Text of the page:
A few months before the world turned upside down, I decided to get my life in order. I waited nervously outside the Union Square office of psychotherapist Gillian O’Shea Brown, LCSW and author of the book Healing Complex Posttraumatic Stress Disorder: A Clinician’s Guide. I was about to begin EMDR therapy (Eye Movement Desensitization and Reprocessing). I was both excited and terrified. I had read about the process, which sounded akin to hypnosis, and I imagined myself having to wear a robotic headset with flashing lights. I had a friend who received the treatment and found incredible peace from her sessions—I knew the experience would be emotionally intense but also that it could be helpful. I was scared and skeptical, but also ready to go deeper into my psyche.
While New Zealand’s bill is a step in the right direction, there’s so much more to be done both within the country itself—many argue that three days of paid bereavement leave isn’t sufficient—and in the world at large. The U.S. needs to step up and help forge the new path forward for support around pregnancy loss. As Strauss says, “We need to build policies that center the humanity of women and childbearing people, meet their needs, and treat them with dignity, no matter the outcome of their pregnancy.”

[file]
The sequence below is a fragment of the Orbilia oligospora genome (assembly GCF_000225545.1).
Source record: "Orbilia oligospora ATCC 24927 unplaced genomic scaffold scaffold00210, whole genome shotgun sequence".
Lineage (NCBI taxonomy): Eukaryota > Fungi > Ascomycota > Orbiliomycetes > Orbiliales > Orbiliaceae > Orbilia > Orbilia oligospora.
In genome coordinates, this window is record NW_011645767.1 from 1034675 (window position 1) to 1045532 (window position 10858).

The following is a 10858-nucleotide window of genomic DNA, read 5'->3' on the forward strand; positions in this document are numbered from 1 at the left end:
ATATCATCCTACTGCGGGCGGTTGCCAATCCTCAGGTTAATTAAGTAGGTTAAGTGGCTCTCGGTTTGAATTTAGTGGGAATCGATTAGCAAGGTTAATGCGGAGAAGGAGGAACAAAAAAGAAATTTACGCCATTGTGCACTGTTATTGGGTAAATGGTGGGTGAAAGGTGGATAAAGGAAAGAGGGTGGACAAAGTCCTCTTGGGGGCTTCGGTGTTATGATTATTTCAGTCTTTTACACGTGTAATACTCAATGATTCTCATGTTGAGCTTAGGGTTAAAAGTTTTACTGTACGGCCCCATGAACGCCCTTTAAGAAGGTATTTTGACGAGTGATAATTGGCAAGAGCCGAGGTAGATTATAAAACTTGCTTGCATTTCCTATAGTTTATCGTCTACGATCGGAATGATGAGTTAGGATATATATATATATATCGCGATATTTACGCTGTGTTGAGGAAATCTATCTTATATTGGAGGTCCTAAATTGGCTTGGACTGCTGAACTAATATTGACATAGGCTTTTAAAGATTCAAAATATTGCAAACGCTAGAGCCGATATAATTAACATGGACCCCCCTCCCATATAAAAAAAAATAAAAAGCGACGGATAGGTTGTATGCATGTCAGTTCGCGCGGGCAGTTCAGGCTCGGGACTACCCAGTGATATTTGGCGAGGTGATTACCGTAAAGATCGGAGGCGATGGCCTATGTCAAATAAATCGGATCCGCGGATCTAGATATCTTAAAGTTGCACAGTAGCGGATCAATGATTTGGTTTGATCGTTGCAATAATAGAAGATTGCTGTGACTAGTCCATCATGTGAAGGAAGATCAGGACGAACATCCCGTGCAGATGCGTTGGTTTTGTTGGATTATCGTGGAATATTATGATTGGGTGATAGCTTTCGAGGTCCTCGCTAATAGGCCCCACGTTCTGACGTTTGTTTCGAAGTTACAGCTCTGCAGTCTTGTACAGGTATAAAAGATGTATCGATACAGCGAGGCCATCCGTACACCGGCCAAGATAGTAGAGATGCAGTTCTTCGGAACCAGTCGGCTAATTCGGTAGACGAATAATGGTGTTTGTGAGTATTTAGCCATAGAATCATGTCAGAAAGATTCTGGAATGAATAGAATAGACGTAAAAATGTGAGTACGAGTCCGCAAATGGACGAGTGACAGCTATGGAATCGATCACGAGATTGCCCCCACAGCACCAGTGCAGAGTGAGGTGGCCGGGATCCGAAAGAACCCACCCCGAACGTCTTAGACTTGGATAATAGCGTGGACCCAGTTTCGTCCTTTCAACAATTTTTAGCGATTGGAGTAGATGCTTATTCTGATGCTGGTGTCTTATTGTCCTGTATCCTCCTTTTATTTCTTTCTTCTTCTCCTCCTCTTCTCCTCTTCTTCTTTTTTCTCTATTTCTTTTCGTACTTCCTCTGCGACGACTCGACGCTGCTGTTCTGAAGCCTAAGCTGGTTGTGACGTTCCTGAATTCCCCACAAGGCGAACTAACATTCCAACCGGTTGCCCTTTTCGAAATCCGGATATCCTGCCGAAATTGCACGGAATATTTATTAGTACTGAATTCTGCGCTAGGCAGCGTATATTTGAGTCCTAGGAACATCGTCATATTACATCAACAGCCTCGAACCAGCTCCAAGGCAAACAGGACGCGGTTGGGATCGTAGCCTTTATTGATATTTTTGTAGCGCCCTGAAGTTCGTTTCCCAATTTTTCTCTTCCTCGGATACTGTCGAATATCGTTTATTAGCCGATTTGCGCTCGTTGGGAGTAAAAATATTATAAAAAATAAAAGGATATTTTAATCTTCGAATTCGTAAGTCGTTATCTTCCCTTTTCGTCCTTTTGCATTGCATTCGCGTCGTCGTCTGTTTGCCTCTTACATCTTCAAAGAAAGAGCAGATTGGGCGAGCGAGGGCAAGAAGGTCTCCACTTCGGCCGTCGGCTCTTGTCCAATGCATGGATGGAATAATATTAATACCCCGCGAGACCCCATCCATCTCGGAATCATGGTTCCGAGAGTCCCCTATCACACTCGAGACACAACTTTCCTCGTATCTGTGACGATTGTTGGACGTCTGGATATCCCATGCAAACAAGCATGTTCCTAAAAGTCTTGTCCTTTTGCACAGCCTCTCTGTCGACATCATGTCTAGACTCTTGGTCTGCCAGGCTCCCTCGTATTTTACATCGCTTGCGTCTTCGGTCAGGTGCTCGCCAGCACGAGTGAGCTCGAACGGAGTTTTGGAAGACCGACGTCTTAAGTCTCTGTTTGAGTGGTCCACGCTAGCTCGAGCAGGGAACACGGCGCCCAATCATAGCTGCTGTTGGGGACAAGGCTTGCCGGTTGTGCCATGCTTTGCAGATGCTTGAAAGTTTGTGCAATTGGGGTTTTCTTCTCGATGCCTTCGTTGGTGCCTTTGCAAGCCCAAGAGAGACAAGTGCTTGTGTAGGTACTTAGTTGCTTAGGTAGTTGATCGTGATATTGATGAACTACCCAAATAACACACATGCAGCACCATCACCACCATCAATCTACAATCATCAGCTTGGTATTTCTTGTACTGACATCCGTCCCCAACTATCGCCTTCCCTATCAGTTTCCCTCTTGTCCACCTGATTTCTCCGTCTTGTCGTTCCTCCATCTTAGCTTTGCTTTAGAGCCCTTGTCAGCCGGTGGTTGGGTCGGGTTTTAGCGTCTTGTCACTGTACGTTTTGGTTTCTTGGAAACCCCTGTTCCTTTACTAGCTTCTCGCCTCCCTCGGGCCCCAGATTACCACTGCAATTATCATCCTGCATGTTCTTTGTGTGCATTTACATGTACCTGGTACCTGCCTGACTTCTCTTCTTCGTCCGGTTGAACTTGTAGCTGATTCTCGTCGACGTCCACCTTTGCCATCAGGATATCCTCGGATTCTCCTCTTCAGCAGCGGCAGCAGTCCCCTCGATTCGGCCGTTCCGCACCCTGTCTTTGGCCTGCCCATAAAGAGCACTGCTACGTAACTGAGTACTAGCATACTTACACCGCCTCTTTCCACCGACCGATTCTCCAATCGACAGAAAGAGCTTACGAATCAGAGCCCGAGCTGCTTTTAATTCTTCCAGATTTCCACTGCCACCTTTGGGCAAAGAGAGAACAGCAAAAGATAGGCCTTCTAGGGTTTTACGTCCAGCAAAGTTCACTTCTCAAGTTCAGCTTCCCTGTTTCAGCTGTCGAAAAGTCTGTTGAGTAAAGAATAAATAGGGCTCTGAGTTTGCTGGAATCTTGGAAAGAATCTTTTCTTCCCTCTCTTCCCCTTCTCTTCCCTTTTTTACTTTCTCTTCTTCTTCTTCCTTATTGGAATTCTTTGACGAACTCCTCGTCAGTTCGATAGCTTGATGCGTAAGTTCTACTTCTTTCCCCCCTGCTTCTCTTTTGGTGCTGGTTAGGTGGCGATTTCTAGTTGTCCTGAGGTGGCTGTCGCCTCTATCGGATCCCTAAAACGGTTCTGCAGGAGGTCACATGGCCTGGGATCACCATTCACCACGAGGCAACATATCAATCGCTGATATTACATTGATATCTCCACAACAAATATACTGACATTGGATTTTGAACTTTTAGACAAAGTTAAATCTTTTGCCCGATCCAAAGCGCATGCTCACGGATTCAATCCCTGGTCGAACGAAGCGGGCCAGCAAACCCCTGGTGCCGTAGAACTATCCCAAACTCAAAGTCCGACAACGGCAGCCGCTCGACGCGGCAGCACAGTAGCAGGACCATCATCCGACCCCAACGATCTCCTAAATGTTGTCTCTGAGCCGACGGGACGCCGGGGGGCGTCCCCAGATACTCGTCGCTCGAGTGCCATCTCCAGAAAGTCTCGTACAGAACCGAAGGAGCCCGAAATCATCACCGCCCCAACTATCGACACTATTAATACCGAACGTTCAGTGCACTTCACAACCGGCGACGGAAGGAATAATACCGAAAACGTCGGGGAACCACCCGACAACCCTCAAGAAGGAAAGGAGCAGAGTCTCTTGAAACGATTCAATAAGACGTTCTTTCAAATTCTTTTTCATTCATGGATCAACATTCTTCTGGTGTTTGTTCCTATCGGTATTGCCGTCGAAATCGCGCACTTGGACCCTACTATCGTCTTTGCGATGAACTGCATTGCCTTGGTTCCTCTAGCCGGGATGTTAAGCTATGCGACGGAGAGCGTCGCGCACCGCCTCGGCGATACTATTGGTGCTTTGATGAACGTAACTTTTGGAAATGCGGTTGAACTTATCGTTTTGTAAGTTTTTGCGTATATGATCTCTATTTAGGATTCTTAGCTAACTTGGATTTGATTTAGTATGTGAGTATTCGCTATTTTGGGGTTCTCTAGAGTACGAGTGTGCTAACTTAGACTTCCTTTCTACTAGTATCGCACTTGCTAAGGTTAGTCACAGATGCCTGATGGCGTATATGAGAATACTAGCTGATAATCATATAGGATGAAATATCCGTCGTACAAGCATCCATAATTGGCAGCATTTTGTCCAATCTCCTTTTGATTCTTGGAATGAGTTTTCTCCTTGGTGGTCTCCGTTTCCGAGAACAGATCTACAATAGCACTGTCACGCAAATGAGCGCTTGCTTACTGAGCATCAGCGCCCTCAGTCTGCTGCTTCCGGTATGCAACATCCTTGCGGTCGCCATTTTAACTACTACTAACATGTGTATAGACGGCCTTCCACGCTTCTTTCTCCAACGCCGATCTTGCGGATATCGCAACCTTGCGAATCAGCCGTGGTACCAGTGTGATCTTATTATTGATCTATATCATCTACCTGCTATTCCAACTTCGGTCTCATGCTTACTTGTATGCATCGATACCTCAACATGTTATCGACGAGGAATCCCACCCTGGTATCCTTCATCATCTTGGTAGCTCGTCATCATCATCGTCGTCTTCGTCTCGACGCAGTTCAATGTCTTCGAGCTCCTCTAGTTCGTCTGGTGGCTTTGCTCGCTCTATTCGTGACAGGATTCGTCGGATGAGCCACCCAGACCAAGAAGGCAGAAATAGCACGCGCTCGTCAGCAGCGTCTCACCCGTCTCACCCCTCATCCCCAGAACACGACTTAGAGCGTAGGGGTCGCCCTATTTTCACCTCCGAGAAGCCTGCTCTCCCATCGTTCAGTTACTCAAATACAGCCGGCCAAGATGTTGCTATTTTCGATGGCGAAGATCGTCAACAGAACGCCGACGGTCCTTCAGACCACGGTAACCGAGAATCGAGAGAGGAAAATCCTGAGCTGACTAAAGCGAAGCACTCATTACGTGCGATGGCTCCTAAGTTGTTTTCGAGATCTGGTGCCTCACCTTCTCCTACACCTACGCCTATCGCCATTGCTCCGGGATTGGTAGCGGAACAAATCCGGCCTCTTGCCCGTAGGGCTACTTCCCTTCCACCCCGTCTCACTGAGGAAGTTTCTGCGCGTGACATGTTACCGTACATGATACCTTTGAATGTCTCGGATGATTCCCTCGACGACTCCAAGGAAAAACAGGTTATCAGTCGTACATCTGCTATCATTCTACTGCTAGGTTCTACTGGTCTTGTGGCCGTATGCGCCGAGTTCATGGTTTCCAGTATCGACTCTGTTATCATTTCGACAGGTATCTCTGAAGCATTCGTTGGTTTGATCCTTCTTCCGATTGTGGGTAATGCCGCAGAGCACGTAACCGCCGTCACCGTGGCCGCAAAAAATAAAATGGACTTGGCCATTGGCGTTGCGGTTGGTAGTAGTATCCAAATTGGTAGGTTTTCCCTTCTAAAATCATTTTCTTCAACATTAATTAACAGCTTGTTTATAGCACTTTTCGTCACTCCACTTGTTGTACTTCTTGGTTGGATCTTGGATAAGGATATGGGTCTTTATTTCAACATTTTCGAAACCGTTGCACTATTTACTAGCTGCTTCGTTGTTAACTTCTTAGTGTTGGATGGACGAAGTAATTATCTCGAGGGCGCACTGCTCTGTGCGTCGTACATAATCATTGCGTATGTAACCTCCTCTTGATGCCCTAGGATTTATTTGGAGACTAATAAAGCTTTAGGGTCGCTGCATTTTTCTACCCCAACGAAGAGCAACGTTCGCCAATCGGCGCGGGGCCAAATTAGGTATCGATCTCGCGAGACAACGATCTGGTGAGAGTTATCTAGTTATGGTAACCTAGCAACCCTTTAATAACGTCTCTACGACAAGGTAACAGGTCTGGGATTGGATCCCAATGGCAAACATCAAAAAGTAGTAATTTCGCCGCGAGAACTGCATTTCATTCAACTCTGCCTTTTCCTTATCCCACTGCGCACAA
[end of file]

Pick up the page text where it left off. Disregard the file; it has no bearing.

Miscarriages are a common and urgent health issue—and there are many studies that highlight the connection between miscarriage and negative health outcomes for women. In fact, a recent 2020 study found that one in six women who have a miscarriage or ectopic pregnancy face long-term post-traumatic stress. “The grieving process is different for every person, and it is not practical to put a timeline on someone’s grief, but we do know that it is important to have time and space to be able to process loss,” explains Maria Brann, Ph.D., MPH, a professor in the department of communication studies in the School of Liberal Arts at IUPUI who explores the integration of health, interpersonal, and gender communication. “If a woman is expected to return to work too quickly after a miscarriage, before her body and mind have some time to heal from the recent loss, it will likely prolong the negative health effects.” Brann also makes it a point to underline that men also experience some of the same negative mental-health outcomes, and so they must cope with the loss as well. “This is not a gendered issue where women are weaker—both sexes need to process their grief and loss,” says Brann, hence the call for policies that attend to the needs of both the pregnant person and their partner.
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